Congressman Steve Knight answers questions from constiuents during a town hall at the Chimbole Cultural Center in Palmdale on Saturday, March 4, 2017. Katharine Lotze/The Signal

Super PAC aims to keep Republican majority in Congress

Congressional Leadership Fund is actively working across the country to maintain a Republican majority in the House of Representatives after the 2018 midterm election.

California’s 25th congressional seat, currently held by Steve Knight (R-Palmdale), is one of the super PAC’s 17 targeted districts where they are trying to keep a Republican in office or replace a Democrat.

“A year out from the midterms, CLF is running a data-driven field operation to build meaningful relationships with voters in key congressional districts across the country,” Congressional Leadership Fund spokesperson Courtney Alexander said.

So far, they have made 2.5 million voter contacts nationwide and have pledged to raise and spend $100 million in their efforts.

In addition to their own staff, the super PAC recruits hundreds of high school and college interns and volunteers from within each of the districts to connect with constituents.

“CLF staff and volunteers can be seen door knocking and phone banking on a regular basis talking to voters about the issues they care about most and sharing what Congressman Knight is doing on their behalf,” Alexander said. “Local students engaging on behalf of CLF with voters in their own communities truly makes a difference in providing a genuine, personal connection.”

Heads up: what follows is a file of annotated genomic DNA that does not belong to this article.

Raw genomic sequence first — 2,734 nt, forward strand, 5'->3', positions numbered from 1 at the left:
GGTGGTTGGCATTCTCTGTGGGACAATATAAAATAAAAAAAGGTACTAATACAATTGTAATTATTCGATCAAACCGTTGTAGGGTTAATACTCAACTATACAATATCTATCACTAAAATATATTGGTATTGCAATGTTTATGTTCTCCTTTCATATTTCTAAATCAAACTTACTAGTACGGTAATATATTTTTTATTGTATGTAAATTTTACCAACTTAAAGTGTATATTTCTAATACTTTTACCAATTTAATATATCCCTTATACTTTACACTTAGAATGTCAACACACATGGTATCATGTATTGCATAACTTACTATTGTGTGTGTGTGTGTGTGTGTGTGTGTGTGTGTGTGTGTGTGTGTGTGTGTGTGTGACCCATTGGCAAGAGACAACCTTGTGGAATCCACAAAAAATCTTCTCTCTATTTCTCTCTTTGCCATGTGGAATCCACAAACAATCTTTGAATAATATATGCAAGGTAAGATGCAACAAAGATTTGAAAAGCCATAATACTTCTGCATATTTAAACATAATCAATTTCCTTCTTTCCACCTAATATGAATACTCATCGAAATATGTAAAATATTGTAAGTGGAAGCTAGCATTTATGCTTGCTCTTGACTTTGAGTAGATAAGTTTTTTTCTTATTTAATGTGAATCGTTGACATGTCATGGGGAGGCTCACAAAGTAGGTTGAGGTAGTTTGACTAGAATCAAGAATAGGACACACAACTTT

In each district, CLF has asked voters what matter most to them and then emphasized those topics to show how their Republican congressmember is working favorably on these issues.

Congressional Leadership Fund launched their campaign in February and opened their 25th district office in Lancaster in April.

Though the CLF is advocating on the candidates’ behalf, super PACs are legally not allowed to contact or coordinate with candidates or their offices.

The super PAC is holding their first “Super Saturday” on Oct. 7 in all 17 of the districts in an effort to make 100,000 new voter contacts by connecting to locals door-to-door and over the phone.

“By investing in data and a ground game, CLF has time to build real relationships and earn voters’ trust, both of which will pay dividends a year from now,” Executive Director Corry Bliss said in a statement.

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